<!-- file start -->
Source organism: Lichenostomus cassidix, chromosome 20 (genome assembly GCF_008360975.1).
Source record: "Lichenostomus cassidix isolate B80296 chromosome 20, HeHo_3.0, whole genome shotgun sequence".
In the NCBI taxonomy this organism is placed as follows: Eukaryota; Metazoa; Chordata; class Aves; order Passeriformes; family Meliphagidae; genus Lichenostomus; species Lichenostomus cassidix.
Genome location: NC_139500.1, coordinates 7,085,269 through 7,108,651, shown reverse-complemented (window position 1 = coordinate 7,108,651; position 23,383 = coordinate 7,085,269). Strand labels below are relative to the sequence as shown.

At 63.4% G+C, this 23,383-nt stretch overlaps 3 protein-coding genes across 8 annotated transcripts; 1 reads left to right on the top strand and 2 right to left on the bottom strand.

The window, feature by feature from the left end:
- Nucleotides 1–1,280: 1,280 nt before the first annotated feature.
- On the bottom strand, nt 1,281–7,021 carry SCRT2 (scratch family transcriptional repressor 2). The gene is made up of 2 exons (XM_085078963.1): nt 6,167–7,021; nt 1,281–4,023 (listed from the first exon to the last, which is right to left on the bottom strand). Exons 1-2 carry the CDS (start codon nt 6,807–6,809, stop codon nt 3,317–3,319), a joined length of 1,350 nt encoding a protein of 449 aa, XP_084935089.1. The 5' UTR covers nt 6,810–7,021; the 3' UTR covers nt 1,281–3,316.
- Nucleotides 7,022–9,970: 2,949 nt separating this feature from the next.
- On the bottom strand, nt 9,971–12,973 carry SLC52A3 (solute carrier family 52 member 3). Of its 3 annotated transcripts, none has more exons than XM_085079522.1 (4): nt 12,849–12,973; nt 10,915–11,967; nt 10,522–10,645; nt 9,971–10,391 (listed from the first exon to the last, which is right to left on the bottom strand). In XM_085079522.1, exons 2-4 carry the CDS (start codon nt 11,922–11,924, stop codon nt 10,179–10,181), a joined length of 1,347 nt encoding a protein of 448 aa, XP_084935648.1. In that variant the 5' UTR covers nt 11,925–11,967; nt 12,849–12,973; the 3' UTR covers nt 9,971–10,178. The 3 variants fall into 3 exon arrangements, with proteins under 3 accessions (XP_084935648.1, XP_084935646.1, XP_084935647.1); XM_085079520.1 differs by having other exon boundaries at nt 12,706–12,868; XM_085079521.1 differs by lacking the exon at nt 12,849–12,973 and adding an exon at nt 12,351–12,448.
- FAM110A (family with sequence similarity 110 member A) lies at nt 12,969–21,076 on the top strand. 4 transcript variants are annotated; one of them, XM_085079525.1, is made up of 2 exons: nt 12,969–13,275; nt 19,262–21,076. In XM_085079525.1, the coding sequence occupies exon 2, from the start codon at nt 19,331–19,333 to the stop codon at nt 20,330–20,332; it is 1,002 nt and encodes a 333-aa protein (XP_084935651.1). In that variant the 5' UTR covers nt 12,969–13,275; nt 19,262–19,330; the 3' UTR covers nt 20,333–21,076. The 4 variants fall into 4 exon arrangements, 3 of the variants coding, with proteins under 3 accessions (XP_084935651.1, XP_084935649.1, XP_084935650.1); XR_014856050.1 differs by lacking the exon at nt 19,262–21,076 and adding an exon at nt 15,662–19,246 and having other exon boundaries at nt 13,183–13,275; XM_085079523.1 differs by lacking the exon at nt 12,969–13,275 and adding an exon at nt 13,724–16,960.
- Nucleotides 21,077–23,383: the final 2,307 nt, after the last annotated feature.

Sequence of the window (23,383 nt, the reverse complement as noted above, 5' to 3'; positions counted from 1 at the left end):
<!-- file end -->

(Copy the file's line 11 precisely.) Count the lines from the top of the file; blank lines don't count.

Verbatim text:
- FAM110A (family with sequence similarity 110 member A) lies at nt 12,969–21,076 on the top strand. 4 transcript variants are annotated; one of them, XM_085079525.1, is made up of 2 exons: nt 12,969–13,275; nt 19,262–21,076. In XM_085079525.1, the coding sequence occupies exon 2, from the start codon at nt 19,331–19,333 to the stop codon at nt 20,330–20,332; it is 1,002 nt and encodes a 333-aa protein (XP_084935651.1). In that variant the 5' UTR covers nt 12,969–13,275; nt 19,262–19,330; the 3' UTR covers nt 20,333–21,076. The 4 variants fall into 4 exon arrangements, 3 of the variants coding, with proteins under 3 accessions (XP_084935651.1, XP_084935649.1, XP_084935650.1); XR_014856050.1 differs by lacking the exon at nt 19,262–21,076 and adding an exon at nt 15,662–19,246 and having other exon boundaries at nt 13,183–13,275; XM_085079523.1 differs by lacking the exon at nt 12,969–13,275 and adding an exon at nt 13,724–16,960.